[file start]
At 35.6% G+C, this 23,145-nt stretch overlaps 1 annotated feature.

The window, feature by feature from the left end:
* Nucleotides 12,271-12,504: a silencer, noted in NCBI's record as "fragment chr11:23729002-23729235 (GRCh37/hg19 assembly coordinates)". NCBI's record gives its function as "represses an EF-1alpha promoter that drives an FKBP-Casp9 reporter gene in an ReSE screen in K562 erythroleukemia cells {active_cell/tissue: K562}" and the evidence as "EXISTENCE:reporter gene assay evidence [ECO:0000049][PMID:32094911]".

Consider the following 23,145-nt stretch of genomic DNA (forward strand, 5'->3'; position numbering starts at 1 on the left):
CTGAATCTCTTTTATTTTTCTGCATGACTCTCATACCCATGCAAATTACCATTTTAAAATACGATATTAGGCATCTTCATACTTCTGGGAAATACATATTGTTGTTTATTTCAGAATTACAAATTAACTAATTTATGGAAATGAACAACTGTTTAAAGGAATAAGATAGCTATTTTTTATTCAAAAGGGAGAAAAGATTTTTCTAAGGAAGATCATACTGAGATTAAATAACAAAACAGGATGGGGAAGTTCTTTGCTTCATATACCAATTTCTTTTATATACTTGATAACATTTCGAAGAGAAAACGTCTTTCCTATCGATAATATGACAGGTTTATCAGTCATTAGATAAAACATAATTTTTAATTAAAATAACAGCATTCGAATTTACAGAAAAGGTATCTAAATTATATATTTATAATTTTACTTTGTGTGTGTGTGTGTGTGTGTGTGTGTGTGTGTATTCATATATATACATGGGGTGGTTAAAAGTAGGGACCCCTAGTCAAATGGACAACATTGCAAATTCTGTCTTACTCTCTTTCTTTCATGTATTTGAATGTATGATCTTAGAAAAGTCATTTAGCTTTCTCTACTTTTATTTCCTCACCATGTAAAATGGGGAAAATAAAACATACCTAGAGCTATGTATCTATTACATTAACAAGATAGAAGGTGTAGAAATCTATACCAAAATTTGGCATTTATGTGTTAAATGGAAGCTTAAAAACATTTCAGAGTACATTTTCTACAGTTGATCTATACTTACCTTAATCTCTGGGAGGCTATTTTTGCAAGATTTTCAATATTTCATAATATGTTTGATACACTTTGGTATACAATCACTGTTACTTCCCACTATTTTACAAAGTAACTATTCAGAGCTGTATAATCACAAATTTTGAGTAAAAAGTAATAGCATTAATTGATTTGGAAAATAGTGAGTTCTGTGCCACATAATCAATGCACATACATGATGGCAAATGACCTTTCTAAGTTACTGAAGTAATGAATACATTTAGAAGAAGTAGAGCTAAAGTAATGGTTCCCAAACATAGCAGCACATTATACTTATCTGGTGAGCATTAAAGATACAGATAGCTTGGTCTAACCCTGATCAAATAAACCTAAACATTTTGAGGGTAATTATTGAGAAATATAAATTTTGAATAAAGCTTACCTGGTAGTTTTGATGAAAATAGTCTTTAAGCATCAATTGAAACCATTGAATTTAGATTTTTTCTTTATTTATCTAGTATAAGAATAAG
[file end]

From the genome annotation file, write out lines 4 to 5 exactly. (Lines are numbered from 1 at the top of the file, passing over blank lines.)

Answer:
Consider the following 23,145-nt stretch of genomic DNA (forward strand, 5'->3'; position numbering starts at 1 on the left):
CTGAATCTCTTTTATTTTTCTGCATGACTCTCATACCCATGCAAATTACCATTTTAAAATACGATATTAGGCATCTTCATACTTCTGGGAAATACATATTGTTGTTTATTTCAGAATTACAAATTAACTAATTTATGGAAATGAACAACTGTTTAAAGGAATAAGATAGCTATTTTTTATTCAAAAGGGAGAAAAGATTTTTCTAAGGAAGATCATACTGAGATTAAATAACAAAACAGGATGGGGAAGTTCTTTGCTTCATATACCAATTTCTTTTATATACTTGATAACATTTCGAAGAGAAAACGTCTTTCCTATCGATAATATGACAGGTTTATCAGTCATTAGATAAAACATAATTTTTAATTAAAATAACAGCATTCGAATTTACAGAAAAGGTATCTAAATTATATATTTATAATTTTACTTTGTGTGTGTGTGTGTGTGTGTGTGTGTGTGTGTATTCATATATATACATGGGGTGGTTAAAAGTAGGGACCCCTAGTCAAATGGACAACATTGCAAATTCTGTCTTACTCTCTTTCTTTCATGTATTTGAATGTATGATCTTAGAAAAGTCATTTAGCTTTCTCTACTTTTATTTCCTCACCATGTAAAATGGGGAAAATAAAACATACCTAGAGCTATGTATCTATTACATTAACAAGATAGAAGGTGTAGAAATCTATACCAAAATTTGGCATTTATGTGTTAAATGGAAGCTTAAAAACATTTCAGAGTACATTTTCTACAGTTGATCTATACTTACCTTAATCTCTGGGAGGCTATTTTTGCAAGATTTTCAATATTTCATAATATGTTTGATACACTTTGGTATACAATCACTGTTACTTCCCACTATTTTACAAAGTAACTATTCAGAGCTGTATAATCACAAATTTTGAGTAAAAAGTAATAGCATTAATTGATTTGGAAAATAGTGAGTTCTGTGCCACATAATCAATGCACATACATGATGGCAAATGACCTTTCTAAGTTACTGAAGTAATGAATACATTTAGAAGAAGTAGAGCTAAAGTAATGGTTCCCAAACATAGCAGCACATTATACTTATCTGGTGAGCATTAAAGATACAGATAGCTTGGTCTAACCCTGATCAAATAAACCTAAACATTTTGAGGGTAATTATTGAGAAATATAAATTTTGAATAAAGCTTACCTGGTAGTTTTGATGAAAATAGTCTTTAAGCATCAATTGAAACCATTGAATTTAGATTTTTTCTTTATTTATCTAGTATAAGAATAAG